Book review: Life in Israel

By: Rabbi Rachel Esserman

Sometimes when I see several novels by Israeli authors on my to-read stack, I think, “Perfect – I can combine them in one review.” Sometimes, the books have similar themes; sometimes they don’t. In the case of the three novels reviewed below, there is an additional connection: the main character in each lived through a trauma that changed the course of his or her life. Readers should beware that these works, which explore the human psyche, are not particularly cheerful. However, they are all well-written and filled with insights about human nature.

“The English Teacher”
Is it possible to live a life that’s a lie and yet feel true love for the person you’re betraying? In “The English Teacher” by Yiftach Reicher Atir (Penguin Books), former Mossad agent Rachel Goldschmitt believes that while spying for Israel in an unnamed Arab country, her connection to one of her students really was a love affair, even though nothing she told him about herself was true. Unfortunately, after her British father dies, Rachel discovers among his papers something about Mossad that causes her to regret past decisions. Rachel quickly disappears without getting permission from the agency, something forbidden to anyone who spied for Israel. Her retired handler, Ehud, is recruited to help the agency find Rachel – to learn why she has disappeared and prevent her from giving still-classified information to Israel’s enemies.
“The English Teacher” is less a thriller than a psychological drama. The storytelling is passive at times, especially when Ehud speaks of his relationship to Rachel and the training she underwent. However, when the author focuses on Rachel’s feelings and actions, the story becomes far more interesting. These sections offer great insight into how a person lives a life that doesn’t belong to them – about the temperament of a spy and learning to accept the deception that becomes second nature. The difficult, and sometimes horrific, acts that were required as part of the job help explain not only why Rachel behaves as she does, but created an ending with an emotional impact that came as a surprise.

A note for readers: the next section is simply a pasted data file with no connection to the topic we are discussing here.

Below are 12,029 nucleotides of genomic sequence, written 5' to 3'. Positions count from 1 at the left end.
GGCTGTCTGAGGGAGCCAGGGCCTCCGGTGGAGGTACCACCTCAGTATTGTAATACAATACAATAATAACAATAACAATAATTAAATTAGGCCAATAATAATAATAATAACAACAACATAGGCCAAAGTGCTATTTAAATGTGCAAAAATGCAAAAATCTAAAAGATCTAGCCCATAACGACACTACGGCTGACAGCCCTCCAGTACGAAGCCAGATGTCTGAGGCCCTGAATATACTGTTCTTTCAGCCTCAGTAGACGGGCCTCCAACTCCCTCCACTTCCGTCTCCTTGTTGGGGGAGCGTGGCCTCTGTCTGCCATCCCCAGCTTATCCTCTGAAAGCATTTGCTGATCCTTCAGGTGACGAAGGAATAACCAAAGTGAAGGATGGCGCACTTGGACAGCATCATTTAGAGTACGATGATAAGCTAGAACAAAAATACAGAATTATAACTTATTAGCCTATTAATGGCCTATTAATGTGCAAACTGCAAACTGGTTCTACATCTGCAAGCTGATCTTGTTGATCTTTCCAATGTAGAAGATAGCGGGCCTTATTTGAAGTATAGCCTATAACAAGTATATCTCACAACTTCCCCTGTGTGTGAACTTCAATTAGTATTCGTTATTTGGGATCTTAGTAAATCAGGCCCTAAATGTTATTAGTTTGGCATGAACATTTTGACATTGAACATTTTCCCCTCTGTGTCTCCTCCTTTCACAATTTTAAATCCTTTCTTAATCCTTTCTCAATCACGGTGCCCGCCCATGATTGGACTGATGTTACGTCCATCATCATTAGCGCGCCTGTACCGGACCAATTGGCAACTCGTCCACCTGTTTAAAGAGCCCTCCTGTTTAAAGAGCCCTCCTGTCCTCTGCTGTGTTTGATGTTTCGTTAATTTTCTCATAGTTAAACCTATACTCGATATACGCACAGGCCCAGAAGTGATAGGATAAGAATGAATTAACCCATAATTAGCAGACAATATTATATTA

“A Horse Walks Into a Bar”
Biographies of comedians often show how these men and women used humor to protect themselves against a harsh and difficult world. That is an accurate description of Dov Greenstein, an Israeli comedian performing stand-up in a small town in Israel. While most of the audience is expecting jokes, one listener – former District Court Justice Avishai Lazar – expects something else to occur. Lazar, who narrates David Grossman’s “A Horse Walks Into a Bar” (Alfred A. Knopf), was specifically invited to the event by Greenstein because they knew each other years before. The evening quickly turns from stand-up to memoir as Greenstein tells the story of his life: his Holocaust survivor mother, his overbearing father and the bullying he received at home and during his week at a military camp – the same camp attended by Lazar. Greenstein’s revelations lead Lazar not only to a better understanding of the comedian’s past, but to re-evaluate his own life.
Grossman’s novel is emotionally intense. While it contains some funny jokes, they are interspersed with revelations that make the audience cringe – especially when Greenstein bares his soul to the crowd. These emotional outpourings open a similar wellspring in Lazar, who sees how barren his life has become since his wife died. Parts of the ending were confusing; I reread one section three times and am still not certain I understand exactly what happened. The novel’s conclusion can be seen as either thoroughly depressing or slightly hopeful, depending on whether or not one believes human connections can defeat despair.

“Two She-Bears”
Stories of Israeli pioneers usually focus on their heroic actions. Not so in Meir Shalev’s “Two She-Bears” (Schocken Books), which tells the story of two generations of the Tavori family and their lives on a moshav (a community of farmers). When Ruth Tavori narrates the sad story of her young son’s death and her estrangement from her husband, she also hints about what occurred on the moshav decades earlier. That tale – about her grandfather and grandmother – is told in the third person and its details are slowly revealed throughout the course of the novel. Both narrators circle around their stories, which portray the characters in their best and worst lights. Shalev fills his novel with biblical allusions, which fits a work that includes murder and adultery. Yet, redemption comes in unexpected ways, as does the need to decide which actions should be forgiven and which are beyond atonement.
Although the first person narration is well-done, the story drags at times as it circles around and around the same events. Most of the author’s revelations are unpleasant, particularly about the events that occurred during the moshav’s early years. However, Shalev writes beautiful prose and the plot does contain several interesting surprises.